Fast forward a couple of years… I now have the most wonderful family in RRBC, and I’m not just referring to the Governing Board. Yes, the Board is a family on its own and I absolutely adore my Board Family, BUT, this book club is such a big part of my life, such an important part of my life, that they can’t be anything but family. RRBC is the most supportive, most encouraging, most awesome-tastic family in the world!

With all of that being said, I owe many, many thanks to the people of RAVE REVIEWS BOOK CLUB, including this blog tour. Seriously… being selected as a “SPOTLIGHT” Author is a HUGE honor and I am beyond touched for the opportunity.

Even more than that, I owe thanks to Nonnie Jules, for she’s the reason I took that first initial step. I firmly believe that she’s the reason I am now a published author. She was the push I needed when I didn’t know I needed a push.

Since that first step in December, 2014, my life has been forever changed. I owe a lot to this woman because she has been my mentor, my friend, my “other mother.” She inspires me daily, makes me want to be a better person, and encourages me like no other. I am truly blessed to have her in my life and I could never find the proper words, or enough words, to show her the appreciation that she so deserves.

Thank you to my RRBC family. I adore each of you, more than you know.

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Book Blurb:

All she wanted was a fresh start.

Eight months ago, Scarlet made the choice to leave the prison she called home, and to escape the man that put her there. She had made a new home for herself in the small town of Belmont, Montana. The abandoned apartment was far from luxury, but she was better off, away from her past life.

She never expected to meet Lucas, the local hero and town’s only doctor. She didn’t expect to enjoy the small town life. She didn’t expect her past to catch up to her.

Will she risk it all? Risk revealing her secrets at a chance of love? Will she be forced back into the life she hated? Will she gain control of her own destiny?

Available Spring 2017!!

Author Bio:

Author Marlena Smith is a true Southern Belle at heart. Her home has always been in Alabama and she couldn’t imagine living anywhere else. Growing up as a preacher’s daughter, faith and family played a large part in her life.

Her earliest memory of writing was that of 2nd grade when she was selected to attend the Young Author’s Conference in her home state. Little did she know then that her future was being mapped out.

Today, Marlena is an Author, Freelancer, Book Reviewer, Researcher and Secretary of Rave Reviews Book Club. She may wear many hats, but her passion remains with writing. That’s where her heart is and that’s where she feels she belongs. She has several works in progress, including an upcoming short romance, THE POWER OF LOVE, expected to be out in Spring 2017.

Until then, you can check out some of Marlena’s writing in the RAVE SOUP FOR THE WRITER’S SOUL ANTHOLOGY, available on Amazon.

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Find Marlena online:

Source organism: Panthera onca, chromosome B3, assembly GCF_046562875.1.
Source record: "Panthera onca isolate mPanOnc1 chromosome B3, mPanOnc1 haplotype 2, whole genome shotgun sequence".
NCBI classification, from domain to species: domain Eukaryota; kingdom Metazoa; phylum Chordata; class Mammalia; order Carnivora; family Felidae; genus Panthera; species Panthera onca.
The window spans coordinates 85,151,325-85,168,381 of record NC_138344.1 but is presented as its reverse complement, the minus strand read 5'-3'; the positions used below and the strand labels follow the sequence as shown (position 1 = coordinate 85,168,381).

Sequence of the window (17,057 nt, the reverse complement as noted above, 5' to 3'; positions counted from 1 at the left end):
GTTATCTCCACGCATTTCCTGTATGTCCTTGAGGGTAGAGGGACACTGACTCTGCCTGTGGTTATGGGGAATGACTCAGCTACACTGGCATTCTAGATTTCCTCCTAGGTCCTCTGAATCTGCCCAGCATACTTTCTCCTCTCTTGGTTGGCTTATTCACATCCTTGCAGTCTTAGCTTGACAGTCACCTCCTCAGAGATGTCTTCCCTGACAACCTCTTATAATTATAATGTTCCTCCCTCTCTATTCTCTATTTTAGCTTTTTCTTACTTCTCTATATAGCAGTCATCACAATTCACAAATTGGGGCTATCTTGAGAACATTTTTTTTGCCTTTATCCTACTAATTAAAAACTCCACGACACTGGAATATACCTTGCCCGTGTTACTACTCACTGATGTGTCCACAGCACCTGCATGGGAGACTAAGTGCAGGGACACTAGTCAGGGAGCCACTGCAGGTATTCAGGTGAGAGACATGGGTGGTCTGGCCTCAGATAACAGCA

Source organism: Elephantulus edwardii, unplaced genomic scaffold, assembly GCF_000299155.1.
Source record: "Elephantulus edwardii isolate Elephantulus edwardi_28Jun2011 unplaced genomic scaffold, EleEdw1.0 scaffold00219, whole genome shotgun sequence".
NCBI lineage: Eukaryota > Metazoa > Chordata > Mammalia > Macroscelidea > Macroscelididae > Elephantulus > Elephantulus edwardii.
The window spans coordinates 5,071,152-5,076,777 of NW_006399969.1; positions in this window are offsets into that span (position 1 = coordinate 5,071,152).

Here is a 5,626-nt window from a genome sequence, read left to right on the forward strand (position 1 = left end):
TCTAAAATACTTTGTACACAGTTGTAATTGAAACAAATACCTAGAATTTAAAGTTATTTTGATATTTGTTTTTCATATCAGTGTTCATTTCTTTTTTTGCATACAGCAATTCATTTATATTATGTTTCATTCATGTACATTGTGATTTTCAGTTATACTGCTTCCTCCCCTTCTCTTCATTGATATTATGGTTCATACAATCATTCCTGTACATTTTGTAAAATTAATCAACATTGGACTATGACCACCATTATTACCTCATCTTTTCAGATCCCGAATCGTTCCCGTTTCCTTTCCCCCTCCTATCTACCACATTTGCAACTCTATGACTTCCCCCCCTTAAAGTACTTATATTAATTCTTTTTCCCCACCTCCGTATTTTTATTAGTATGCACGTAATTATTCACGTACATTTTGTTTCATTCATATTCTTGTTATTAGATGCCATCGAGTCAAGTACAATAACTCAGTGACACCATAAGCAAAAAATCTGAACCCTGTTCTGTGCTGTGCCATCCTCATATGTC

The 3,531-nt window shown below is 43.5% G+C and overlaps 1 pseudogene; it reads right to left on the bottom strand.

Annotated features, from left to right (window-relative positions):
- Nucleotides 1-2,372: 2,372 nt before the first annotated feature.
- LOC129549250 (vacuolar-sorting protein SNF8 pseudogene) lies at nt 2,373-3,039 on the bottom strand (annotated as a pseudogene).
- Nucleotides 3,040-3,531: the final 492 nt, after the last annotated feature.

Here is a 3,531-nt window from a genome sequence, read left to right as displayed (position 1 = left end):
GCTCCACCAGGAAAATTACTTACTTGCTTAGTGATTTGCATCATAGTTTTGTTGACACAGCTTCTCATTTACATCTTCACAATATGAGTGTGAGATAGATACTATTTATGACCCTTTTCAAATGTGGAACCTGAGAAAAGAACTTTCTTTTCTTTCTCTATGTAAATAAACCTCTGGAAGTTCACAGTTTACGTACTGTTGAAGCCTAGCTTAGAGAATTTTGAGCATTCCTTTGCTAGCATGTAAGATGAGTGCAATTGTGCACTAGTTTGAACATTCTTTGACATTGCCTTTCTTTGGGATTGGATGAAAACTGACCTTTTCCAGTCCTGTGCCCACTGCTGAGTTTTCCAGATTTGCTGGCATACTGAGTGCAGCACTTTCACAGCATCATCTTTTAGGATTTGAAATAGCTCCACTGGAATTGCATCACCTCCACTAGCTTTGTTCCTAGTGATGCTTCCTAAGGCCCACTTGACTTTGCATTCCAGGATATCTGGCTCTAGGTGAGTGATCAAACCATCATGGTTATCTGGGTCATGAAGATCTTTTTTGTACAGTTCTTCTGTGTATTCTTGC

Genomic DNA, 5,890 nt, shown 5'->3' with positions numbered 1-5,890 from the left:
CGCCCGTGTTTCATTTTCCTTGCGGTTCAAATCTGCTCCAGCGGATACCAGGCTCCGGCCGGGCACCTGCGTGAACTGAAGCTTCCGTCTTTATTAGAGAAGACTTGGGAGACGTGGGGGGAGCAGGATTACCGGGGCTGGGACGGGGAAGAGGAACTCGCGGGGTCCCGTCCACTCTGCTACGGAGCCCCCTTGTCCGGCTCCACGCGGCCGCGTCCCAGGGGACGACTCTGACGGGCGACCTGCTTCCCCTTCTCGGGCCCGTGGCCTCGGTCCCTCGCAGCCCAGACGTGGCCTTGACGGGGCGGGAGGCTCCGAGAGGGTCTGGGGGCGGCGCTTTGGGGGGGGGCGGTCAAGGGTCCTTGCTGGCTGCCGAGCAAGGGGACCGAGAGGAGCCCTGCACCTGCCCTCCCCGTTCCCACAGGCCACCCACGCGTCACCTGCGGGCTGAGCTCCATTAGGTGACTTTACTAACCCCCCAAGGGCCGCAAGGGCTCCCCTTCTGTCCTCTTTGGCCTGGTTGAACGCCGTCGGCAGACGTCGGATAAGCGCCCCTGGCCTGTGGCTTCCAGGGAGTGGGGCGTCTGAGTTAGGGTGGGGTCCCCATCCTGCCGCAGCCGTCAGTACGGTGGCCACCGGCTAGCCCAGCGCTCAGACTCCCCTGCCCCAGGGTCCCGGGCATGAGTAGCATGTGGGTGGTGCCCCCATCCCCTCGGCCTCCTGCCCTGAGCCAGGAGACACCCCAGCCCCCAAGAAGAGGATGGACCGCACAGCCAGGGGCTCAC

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The Soldier’s Return #historicalfiction

Laura Libricz, Authoress

The Soldier’s Return

Book 2 in the Heaven’s Pond Trilogy

Germany, 1626

A senseless war rips through parts of Germany. Ongoing animosity between the Catholics and the Protestants has turned into an excuse to destroy much of the landscape in the territories situated between France, Italy and Denmark. But reliSoldiersReturn 700kgion only plays a minor role in this very lucrative business of war. What better way to wage war than with underpaid, starving, sick, desperate mercenary soldiers?

Direct in the path of these marauding mercenaries lies the once-idyllic farm called Sichardtshof. The master and the maid have lived here the last ten years in a semblance of peace but teetering on the edge of destruction. The attacks are more frequent and the soldiers are more brutal than before. With the soldiers come disease, the plague. And Franconia has found scapegoats to blame for all this misfortune. Witch hunts and executions…

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The Georgian Washing Day

This wonderful post comes from Pen and Pension, the blog of William Savage. Will writes historical mystery novels, set in Norfolk between 1760 and 1800. His first in this series, “An Unlamented Death”, appeared in January 2015. The second book, “The Fabric of Murder”  was published in May 2015. The third installment, “The Code for Killing”, will be published on 25th January, 2016.

Pen and Pension

17th century washing drying laundryAs I noted in a recent posting, one of the myths that goes the rounds is that everyone in the past was always dirty. It isn’t true. The wealthy weren’t, the poor almost certainly were. As I pointed out there, the costs associated with keeping yourself clean were considerable, both in money and time. In a society in which cleanliness and class mirrored each other, keeping not just your body but your clothing and linens clean was straightforward for the rich, a matter of continual care and concern for the middling sort, and probably a hopeless dream for most of the poor.

Don’t misunderstand me. No one in the eighteenth century could hope to match current personal hygiene standards. The means to do so were not available, not would it have been considered necessary. But within what was possible, most people above the very lowest income levels did what…